The Reveling Bio:
Punk-rock in the early- to mid '90s always had such a recognizable and consistently engaging sound ... something about the dry, manic crack of those snare drums; the belligerent guitars and bass that crashed against one another; the subtle complexity revealed with each additional listen. It defined the style and has kept us coming back to the bands of that ilk again and again. Some might call it the "glory days" of the genre while others pay homage to the music's unending influence on today's punk sound. Either way, the path blazed by bands such as Face To Face, Green Day and Social Distortion burns as brightly now as it did nearly 20 years ago.
So when an up-and-coming outfit such as The Reveling unleashes a record like Tributaries and manages to capture the spirit and fire that made that '90s sound so vital - while simultaneously infusing its songs with the immediacy and melodic muscle that makes modern punk rock a powerful force in its own right - it's downright impossible not to notice.
download web / print
Recorded by Alex Newport (Frank Turner, At The Drive-In, Rival Schools, Samiam), the Brooklyn quartet's first full-length and debut for Black Numbers features ten tracks of propulsive, highly infectious working-class punk rock that is as catchy and accessible as it is textured and nuanced. Much like The Reveling's well-received 2009 EP 3D Radio, Tributaries is anchored by a punchy rhythm section and plenty of throw-your-fists-in-the-air barnstormers. It's a record that spans decades, yet it sounds exciting and new. It is timeless punk rock for the masses: a rousing anthem for the hoi polloi that is not without sophistication, but still sounds best pulsing through our speakers at top volume or in a live setting, cranked out by the band to a crowd of sweaty, eager show goers.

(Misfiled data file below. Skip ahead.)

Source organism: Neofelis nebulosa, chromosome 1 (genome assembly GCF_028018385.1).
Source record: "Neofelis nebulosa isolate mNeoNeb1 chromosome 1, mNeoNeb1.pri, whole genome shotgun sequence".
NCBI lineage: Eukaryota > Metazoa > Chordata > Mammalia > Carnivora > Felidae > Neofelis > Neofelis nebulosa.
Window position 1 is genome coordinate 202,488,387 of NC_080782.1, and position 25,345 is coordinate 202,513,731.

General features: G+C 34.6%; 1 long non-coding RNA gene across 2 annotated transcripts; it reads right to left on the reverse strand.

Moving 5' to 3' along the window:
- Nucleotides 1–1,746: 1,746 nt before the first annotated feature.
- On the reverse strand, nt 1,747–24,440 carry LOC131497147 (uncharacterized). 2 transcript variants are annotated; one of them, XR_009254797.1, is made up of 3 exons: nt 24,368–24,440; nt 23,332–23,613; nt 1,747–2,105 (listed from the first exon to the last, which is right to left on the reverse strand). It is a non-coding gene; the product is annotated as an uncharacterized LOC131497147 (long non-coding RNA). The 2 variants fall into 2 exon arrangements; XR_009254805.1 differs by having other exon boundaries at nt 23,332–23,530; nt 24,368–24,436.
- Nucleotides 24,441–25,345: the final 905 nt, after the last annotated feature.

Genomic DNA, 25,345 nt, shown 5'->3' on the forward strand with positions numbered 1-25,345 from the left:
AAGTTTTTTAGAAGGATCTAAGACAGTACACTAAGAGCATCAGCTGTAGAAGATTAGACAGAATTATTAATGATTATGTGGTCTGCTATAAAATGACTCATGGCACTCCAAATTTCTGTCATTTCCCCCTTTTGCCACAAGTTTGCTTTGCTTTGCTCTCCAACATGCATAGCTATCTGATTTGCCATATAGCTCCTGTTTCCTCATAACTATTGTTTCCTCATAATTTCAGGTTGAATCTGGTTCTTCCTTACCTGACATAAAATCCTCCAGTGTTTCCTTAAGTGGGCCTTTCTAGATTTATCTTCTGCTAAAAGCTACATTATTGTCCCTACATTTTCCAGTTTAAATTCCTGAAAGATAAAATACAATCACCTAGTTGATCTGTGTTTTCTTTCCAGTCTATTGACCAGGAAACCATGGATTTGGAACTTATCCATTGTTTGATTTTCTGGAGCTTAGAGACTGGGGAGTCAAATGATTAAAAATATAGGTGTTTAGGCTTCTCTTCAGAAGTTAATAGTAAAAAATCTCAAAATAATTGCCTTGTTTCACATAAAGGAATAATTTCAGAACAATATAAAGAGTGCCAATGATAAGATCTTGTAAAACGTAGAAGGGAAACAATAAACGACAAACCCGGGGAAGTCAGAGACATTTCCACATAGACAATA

From the first note of opener "Revival", Sean Morris' vocals are clear, bold and rise brilliantly above the sizzling chords that melt across each chorus. Songs like "Chasing My Tail" exhibit a confident, expressive voice unmatched by most front men, although Morris' band mates carry back-up duties with equal assurance. In fact, Tributaries' stellar harmonies are yet another high water mark for an album with many noteworthy attributes.
Musically these ten tracks feel raw and real, a quality that allows us to mention it along with the records that redefined punk rock fifteen years before. On offerings such as "Charlotte Thompson", the two guitarists crisply match chord for blazing chord before swerving suddenly away, while the fidgety energy of "Left at Forkright" pulses with a bouncing bass line and cymbal-driven beat. Meanwhile "Ironbound" couldn't sound more current, with a menacing verse climbing to a desperately urgent chorus or in the duality present in its politically tinted lyrics.
Though it seems Tributaries could have been released alongside Dookie or Goddamnit, it is neither a desperate nor innocent attempt to duplicate a sound. The album's second-to-last track, "Last Act", serves as a rousing reminder of The Reveling's influences while showing a band that can forge its own brand of unmistakably modern, hard-hitting, blue-collar rock 'n' roll. Upbeat, catchy and crammed with "whoa oh ohs", the song captures how kinetic The Reveling's music is, how complex a simple song can be, and why Tributaries - like punk rock in general - remains relevant and will endure for years to come.